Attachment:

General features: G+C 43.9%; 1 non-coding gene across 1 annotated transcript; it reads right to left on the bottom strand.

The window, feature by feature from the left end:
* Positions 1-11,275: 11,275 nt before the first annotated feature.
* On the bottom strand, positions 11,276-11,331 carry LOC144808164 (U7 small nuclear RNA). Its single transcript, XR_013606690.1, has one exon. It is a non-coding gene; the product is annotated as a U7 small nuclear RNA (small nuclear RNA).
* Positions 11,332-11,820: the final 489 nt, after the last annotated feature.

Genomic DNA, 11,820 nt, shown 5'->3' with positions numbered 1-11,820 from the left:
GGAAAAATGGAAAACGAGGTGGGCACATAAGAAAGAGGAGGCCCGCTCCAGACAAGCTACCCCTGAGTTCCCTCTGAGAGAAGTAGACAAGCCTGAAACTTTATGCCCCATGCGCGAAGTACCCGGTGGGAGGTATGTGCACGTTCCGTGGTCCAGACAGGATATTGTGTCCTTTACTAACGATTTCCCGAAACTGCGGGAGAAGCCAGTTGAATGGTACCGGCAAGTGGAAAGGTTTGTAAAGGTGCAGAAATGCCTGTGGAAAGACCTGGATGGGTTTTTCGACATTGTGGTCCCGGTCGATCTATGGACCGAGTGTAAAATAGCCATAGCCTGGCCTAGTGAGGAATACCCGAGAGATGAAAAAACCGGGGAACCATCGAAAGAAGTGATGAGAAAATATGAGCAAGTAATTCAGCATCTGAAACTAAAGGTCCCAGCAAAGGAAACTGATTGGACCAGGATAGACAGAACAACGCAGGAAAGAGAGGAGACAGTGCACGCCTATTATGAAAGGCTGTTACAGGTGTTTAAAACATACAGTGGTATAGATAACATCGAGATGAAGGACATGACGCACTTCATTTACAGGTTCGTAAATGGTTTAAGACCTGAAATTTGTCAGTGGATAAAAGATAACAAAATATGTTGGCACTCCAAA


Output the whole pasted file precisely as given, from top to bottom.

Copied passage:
General features: G+C 43.9%; 1 non-coding gene across 1 annotated transcript; it reads right to left on the bottom strand.

The window, feature by feature from the left end:
* Positions 1-11,275: 11,275 nt before the first annotated feature.
* On the bottom strand, positions 11,276-11,331 carry LOC144808164 (U7 small nuclear RNA). Its single transcript, XR_013606690.1, has one exon. It is a non-coding gene; the product is annotated as a U7 small nuclear RNA (small nuclear RNA).
* Positions 11,332-11,820: the final 489 nt, after the last annotated feature.

Genomic DNA, 11,820 nt, shown 5'->3' with positions numbered 1-11,820 from the left:
GGAAAAATGGAAAACGAGGTGGGCACATAAGAAAGAGGAGGCCCGCTCCAGACAAGCTACCCCTGAGTTCCCTCTGAGAGAAGTAGACAAGCCTGAAACTTTATGCCCCATGCGCGAAGTACCCGGTGGGAGGTATGTGCACGTTCCGTGGTCCAGACAGGATATTGTGTCCTTTACTAACGATTTCCCGAAACTGCGGGAGAAGCCAGTTGAATGGTACCGGCAAGTGGAAAGGTTTGTAAAGGTGCAGAAATGCCTGTGGAAAGACCTGGATGGGTTTTTCGACATTGTGGTCCCGGTCGATCTATGGACCGAGTGTAAAATAGCCATAGCCTGGCCTAGTGAGGAATACCCGAGAGATGAAAAAACCGGGGAACCATCGAAAGAAGTGATGAGAAAATATGAGCAAGTAATTCAGCATCTGAAACTAAAGGTCCCAGCAAAGGAAACTGATTGGACCAGGATAGACAGAACAACGCAGGAAAGAGAGGAGACAGTGCACGCCTATTATGAAAGGCTGTTACAGGTGTTTAAAACATACAGTGGTATAGATAACATCGAGATGAAGGACATGACGCACTTCATTTACAGGTTCGTAAATGGTTTAAGACCTGAAATTTGTCAGTGGATAAAAGATAACAAAATATGTTGGCACTCCAAA